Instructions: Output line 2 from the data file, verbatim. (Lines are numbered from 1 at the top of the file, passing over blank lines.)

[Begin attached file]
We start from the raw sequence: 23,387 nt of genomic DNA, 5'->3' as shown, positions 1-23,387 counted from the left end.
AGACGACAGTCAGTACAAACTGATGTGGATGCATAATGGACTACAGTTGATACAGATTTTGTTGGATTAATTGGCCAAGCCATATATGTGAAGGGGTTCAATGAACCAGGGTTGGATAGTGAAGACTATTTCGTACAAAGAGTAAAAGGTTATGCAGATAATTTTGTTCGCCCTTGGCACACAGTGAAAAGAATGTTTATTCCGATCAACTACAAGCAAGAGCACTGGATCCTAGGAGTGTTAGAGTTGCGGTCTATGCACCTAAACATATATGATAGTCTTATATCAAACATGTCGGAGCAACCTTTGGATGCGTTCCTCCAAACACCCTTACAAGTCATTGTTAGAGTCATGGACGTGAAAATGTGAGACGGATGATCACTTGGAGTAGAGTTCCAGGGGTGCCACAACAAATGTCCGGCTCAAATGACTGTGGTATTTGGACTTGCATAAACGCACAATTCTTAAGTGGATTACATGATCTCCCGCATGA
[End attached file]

AGACGACAGTCAGTACAAACTGATGTGGATGCATAATGGACTACAGTTGATACAGATTTTGTTGGATTAATTGGCCAAGCCATATATGTGAAGGGGTTCAATGAACCAGGGTTGGATAGTGAAGACTATTTCGTACAAAGAGTAAAAGGTTATGCAGATAATTTTGTTCGCCCTTGGCACACAGTGAAAAGAATGTTTATTCCGATCAACTACAAGCAAGAGCACTGGATCCTAGGAGTGTTAGAGTTGCGGTCTATGCACCTAAACATATATGATAGTCTTATATCAAACATGTCGGAGCAACCTTTGGATGCGTTCCTCCAAACACCCTTACAAGTCATTGTTAGAGTCATGGACGTGAAAATGTGAGACGGATGATCACTTGGAGTAGAGTTCCAGGGGTGCCACAACAAATGTCCGGCTCAAATGACTGTGGTATTTGGACTTGCATAAACGCACAATTCTTAAGTGGATTACATGATCTCCCGCATGA